Seed Bank Curator and Laboratory Manager
Seed Bank Curator and Laboratory Manager Dustin Wolkis is responsible for curating NTBGs seed bank and conducting seed conservation research. Dustin holds an MSc in Plant Biology and Conservation from Arizona State University and is currently pursuing a PhD degree at the University of Copenhagen, Denmark, focused on changing the seed banking paradigm using Hawaiian lobeliads as a model system. Dustin is also Deputy Chair of the IUCN SSC Seed Conservation Specialist Group.
Volunteers, interns, and students are providing critical help with all aspects of the Seed Bank. Kupu Member Kelli Jones came to work with the Seed Bank after completing her BSc in Forensic Anthropology from Fort Worth, Texas. Kelli has helped with completing a full inventory of our holdings of over 16 million seeds most of which are rare and endangered Hawaiian plants. In addition Kelli is doing research to understand the potential of herbarium collections as a last seed resource to resurrect species at the brink of extinction.
The endemic Hawaiian lobeliads (115 species in six genera: Brighamia, Clermontia, Cyanea, Delissea, Lobelia and Trematolobelia) are known for their colorful flowers that are likely bird or moth pollinated.
The Hawaiian lobeliads exemplify adaptive radiation in plants and comprise the largest plant family in the flora of the most isolated archipelago on Earth, the bell flower or lobelia family (Campanulaceae). Arising from a single immigration event 13 million years ago, endemic Hawaiian Campanulaceae species are distributed on seven of the eight main Hawaiian Islands ranging in elevation from less than 100 to over 4000 meter above sea level and demonstrates remarkable diversity of habit (e.g., shrubs, trees, rosettes, succulents, vines, epiphytes) and habitat (e.g., high elevation bogs, cliff faces, forests).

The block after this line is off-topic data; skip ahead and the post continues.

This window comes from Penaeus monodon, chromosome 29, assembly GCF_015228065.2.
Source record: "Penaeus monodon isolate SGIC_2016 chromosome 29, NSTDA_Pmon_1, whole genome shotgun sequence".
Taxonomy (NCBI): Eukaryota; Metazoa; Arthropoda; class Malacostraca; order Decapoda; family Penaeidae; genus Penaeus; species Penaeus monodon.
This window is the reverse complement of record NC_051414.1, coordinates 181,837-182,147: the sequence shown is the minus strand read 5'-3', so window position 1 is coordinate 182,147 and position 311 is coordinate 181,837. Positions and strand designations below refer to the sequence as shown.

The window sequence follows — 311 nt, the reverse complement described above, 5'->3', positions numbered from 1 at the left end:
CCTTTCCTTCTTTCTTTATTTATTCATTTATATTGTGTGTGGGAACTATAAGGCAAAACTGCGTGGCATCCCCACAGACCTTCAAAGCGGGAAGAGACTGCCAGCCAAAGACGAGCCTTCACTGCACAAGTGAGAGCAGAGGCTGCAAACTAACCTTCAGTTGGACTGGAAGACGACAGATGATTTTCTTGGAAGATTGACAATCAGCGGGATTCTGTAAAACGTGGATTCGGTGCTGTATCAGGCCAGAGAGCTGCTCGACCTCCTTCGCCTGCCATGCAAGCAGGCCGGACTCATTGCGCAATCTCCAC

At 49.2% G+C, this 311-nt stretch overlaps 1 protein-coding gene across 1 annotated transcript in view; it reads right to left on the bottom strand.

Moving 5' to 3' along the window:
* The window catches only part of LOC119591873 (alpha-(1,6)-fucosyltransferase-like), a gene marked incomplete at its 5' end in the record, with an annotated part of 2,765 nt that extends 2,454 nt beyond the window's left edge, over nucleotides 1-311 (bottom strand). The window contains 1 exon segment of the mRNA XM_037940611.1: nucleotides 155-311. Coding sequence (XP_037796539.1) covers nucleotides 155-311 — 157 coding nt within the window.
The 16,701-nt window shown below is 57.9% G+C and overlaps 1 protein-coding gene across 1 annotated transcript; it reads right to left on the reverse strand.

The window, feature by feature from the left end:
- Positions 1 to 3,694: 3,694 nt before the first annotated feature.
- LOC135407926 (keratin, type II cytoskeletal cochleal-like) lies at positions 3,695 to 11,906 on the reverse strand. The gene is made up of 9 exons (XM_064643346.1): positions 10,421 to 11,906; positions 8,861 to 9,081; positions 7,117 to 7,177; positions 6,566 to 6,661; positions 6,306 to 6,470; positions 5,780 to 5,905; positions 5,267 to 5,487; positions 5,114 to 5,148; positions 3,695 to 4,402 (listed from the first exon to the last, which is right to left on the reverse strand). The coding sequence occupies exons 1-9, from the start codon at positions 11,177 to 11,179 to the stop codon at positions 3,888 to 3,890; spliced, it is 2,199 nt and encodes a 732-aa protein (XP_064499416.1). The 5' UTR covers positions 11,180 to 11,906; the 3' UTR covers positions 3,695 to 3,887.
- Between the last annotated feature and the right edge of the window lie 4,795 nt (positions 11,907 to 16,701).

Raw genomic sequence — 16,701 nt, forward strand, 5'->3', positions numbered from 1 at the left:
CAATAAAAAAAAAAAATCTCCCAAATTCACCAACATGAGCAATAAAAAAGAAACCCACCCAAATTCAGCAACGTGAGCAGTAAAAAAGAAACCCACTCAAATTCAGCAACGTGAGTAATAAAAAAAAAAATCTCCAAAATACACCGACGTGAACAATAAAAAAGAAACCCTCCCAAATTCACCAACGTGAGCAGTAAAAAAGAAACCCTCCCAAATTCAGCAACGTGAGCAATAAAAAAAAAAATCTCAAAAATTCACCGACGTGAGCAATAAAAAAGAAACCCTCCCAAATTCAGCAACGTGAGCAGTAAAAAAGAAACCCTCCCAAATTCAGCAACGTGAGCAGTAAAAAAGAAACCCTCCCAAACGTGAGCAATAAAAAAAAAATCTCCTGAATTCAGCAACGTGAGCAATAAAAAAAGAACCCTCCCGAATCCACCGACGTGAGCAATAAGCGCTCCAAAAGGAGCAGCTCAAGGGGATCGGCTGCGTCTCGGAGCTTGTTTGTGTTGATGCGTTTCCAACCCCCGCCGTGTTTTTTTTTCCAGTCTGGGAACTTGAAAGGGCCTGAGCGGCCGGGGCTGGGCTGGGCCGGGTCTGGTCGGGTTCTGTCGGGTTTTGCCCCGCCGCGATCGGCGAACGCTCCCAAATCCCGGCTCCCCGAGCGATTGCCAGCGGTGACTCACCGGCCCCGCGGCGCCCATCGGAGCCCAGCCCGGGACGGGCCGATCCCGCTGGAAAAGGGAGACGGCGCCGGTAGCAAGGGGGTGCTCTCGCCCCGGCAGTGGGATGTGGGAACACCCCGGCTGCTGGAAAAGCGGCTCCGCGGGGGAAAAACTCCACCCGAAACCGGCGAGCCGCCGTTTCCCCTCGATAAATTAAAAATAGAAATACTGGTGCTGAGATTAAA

Many of the Hawaiian lobeliads are rare and NTBG is involved in conservation work to help save these unique species. However, Hawaiian lobeliads exhibit anomalous response to conventional seed storage methods.
While the majority of species in the family have been identified as producing orthodox seeds (i.e., desiccation and freeze tolerant), this is not the case with Hawaiian-endemic Campanulaceae which appear to have intermediate – freeze sensitive storage behavior; seeds in equilibrium with 15-25% relative humidity store poorly at -18°C (conventional seed bank conditions). This is in contrast to both orthodox seeds and recalcitrant seeds (i.e., desiccation sensitive). A number of correlants of seed storage behavior have been proposed: for example, seed mass, seed coat:whole seed mass ratio, and lipid phase state changes at storage temperature. Also, some attempt has been made to assess how storage response may relate to potential ecological and phylogenetic drivers.
Seed Bank curator and laboratory manager Dustin Wolkis is conducting research for a PhD degree from the University of Copenhagen to determine how seed traits, phylogeny, and ecology can be used to predict seed storage behavior enabling successful seed banking and conservation of endangered plant species in the future.
To learn more about our collections browse these pages. Some of our underlying databases are public. Access to the herbarium and library collections in the Juliet Rice Wichman Botanical Research Center for scientific or education purposes can be arranged. See contact information under each collection.